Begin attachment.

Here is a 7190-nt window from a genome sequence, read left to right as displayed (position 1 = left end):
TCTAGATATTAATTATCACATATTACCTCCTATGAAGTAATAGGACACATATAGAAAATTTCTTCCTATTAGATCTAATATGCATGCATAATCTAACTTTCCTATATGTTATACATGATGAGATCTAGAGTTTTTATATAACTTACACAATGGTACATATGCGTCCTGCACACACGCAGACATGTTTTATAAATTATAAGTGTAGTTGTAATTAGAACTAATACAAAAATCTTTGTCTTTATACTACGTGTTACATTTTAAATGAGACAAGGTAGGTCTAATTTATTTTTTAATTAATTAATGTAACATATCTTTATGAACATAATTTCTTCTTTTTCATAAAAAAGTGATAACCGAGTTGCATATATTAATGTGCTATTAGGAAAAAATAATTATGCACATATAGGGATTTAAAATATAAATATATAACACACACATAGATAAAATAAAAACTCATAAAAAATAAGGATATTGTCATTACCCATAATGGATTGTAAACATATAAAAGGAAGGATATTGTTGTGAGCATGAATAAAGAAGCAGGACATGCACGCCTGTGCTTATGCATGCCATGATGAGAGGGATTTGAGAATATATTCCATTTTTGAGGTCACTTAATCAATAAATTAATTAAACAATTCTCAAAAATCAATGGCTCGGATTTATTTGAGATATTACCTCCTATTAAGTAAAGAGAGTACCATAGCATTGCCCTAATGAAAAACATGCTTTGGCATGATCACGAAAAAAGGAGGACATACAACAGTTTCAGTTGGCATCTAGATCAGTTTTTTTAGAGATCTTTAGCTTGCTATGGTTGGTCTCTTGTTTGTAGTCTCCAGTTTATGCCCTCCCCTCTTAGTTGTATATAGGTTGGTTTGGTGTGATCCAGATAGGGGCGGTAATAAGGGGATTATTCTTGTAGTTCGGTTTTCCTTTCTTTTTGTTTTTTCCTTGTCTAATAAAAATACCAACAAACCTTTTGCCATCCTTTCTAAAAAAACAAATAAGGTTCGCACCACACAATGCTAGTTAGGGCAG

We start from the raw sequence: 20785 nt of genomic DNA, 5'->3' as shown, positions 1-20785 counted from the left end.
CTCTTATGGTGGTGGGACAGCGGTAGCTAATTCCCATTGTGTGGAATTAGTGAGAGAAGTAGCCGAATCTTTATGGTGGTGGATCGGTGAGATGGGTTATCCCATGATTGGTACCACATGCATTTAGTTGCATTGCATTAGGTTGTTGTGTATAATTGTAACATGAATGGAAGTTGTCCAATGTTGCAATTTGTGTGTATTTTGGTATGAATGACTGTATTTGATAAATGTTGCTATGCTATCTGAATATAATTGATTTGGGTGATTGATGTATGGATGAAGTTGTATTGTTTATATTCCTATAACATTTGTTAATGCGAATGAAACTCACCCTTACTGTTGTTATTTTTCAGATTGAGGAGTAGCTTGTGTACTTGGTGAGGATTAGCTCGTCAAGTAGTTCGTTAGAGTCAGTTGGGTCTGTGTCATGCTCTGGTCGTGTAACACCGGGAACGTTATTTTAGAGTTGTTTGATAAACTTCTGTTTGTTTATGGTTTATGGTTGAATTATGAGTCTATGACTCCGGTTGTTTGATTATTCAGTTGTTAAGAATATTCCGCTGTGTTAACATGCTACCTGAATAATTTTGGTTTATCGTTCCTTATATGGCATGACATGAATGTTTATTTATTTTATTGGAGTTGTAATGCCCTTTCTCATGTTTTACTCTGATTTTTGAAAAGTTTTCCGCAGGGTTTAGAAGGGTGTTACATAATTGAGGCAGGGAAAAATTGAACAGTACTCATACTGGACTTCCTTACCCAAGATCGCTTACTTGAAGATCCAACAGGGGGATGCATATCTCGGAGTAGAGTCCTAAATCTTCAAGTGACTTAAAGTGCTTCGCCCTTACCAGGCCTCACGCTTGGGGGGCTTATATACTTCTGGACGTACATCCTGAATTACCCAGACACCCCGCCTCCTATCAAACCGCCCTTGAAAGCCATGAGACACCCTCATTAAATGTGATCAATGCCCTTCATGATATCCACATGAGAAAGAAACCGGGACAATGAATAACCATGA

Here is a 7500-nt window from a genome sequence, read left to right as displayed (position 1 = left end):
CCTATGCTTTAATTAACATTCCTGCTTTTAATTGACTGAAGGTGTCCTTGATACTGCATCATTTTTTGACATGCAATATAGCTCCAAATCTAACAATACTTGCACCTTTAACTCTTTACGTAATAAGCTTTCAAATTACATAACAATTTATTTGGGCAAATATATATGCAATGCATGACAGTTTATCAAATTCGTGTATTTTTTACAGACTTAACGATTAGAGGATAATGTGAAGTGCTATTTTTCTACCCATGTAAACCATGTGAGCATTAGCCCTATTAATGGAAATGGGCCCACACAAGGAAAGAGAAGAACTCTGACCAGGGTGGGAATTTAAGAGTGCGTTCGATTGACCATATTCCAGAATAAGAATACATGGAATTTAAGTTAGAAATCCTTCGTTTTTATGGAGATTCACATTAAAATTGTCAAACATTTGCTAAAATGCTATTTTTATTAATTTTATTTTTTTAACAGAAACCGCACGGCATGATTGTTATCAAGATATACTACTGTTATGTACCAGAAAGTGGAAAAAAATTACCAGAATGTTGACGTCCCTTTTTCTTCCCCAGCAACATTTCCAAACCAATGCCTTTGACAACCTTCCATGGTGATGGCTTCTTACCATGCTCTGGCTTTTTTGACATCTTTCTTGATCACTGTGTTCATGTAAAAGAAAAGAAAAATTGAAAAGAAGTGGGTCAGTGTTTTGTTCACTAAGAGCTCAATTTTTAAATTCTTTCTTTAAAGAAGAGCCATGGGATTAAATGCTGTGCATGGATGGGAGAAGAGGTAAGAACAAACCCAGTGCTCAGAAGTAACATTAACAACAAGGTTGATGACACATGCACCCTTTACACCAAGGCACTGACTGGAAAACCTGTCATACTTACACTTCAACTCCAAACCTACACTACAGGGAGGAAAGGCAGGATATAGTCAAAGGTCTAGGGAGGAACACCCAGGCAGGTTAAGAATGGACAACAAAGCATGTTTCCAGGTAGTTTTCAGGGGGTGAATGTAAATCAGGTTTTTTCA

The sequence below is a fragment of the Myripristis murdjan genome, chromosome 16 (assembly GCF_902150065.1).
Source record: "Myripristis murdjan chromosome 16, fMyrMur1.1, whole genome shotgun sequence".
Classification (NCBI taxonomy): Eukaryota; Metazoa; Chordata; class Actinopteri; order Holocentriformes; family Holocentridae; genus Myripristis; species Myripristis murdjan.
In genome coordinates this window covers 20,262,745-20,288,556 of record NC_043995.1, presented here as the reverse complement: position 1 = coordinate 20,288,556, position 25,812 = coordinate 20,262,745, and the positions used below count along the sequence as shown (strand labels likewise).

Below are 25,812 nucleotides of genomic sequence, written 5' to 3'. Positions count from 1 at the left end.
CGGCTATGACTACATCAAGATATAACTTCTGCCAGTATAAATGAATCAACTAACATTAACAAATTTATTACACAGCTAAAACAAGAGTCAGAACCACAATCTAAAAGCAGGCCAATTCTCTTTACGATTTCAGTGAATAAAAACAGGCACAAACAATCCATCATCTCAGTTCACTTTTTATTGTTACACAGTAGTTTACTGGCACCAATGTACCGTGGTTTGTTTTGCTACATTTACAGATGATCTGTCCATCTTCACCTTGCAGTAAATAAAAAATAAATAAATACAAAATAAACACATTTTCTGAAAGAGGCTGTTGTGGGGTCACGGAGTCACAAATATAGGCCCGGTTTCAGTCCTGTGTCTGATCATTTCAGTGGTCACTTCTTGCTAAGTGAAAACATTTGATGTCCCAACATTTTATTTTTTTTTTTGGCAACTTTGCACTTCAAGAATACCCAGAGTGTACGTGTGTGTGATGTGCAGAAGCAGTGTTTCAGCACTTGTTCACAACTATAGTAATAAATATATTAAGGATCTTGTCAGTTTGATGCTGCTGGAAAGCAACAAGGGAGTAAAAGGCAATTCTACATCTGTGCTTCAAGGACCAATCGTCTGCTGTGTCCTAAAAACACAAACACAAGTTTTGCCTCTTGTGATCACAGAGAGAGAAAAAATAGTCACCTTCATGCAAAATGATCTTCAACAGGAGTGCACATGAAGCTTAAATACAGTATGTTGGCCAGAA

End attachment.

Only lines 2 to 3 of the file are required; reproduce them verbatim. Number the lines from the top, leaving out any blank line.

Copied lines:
TCTAGATATTAATTATCACATATTACCTCCTATGAAGTAATAGGACACATATAGAAAATTTCTTCCTATTAGATCTAATATGCATGCATAATCTAACTTTCCTATATGTTATACATGATGAGATCTAGAGTTTTTATATAACTTACACAATGGTACATATGCGTCCTGCACACACGCAGACATGTTTTATAAATTATAAGTGTAGTTGTAATTAGAACTAATACAAAAATCTTTGTCTTTATACTACGTGTTACATTTTAAATGAGACAAGGTAGGTCTAATTTATTTTTTAATTAATTAATGTAACATATCTTTATGAACATAATTTCTTCTTTTTCATAAAAAAGTGATAACCGAGTTGCATATATTAATGTGCTATTAGGAAAAAATAATTATGCACATATAGGGATTTAAAATATAAATATATAACACACACATAGATAAAATAAAAACTCATAAAAAATAAGGATATTGTCATTACCCATAATGGATTGTAAACATATAAAAGGAAGGATATTGTTGTGAGCATGAATAAAGAAGCAGGACATGCACGCCTGTGCTTATGCATGCCATGATGAGAGGGATTTGAGAATATATTCCATTTTTGAGGTCACTTAATCAATAAATTAATTAAACAATTCTCAAAAATCAATGGCTCGGATTTATTTGAGATATTACCTCCTATTAAGTAAAGAGAGTACCATAGCATTGCCCTAATGAAAAACATGCTTTGGCATGATCACGAAAAAAGGAGGACATACAACAGTTTCAGTTGGCATCTAGATCAGTTTTTTTAGAGATCTTTAGCTTGCTATGGTTGGTCTCTTGTTTGTAGTCTCCAGTTTATGCCCTCCCCTCTTAGTTGTATATAGGTTGGTTTGGTGTGATCCAGATAGGGGCGGTAATAAGGGGATTATTCTTGTAGTTCGGTTTTCCTTTCTTTTTGTTTTTTCCTTGTCTAATAAAAATACCAACAAACCTTTTGCCATCCTTTCTAAAAAAACAAATAAGGTTCGCACCACACAATGCTAGTTAGGGCAG

We start from the raw sequence: 20785 nt of genomic DNA, 5'->3' as shown, positions 1-20785 counted from the left end.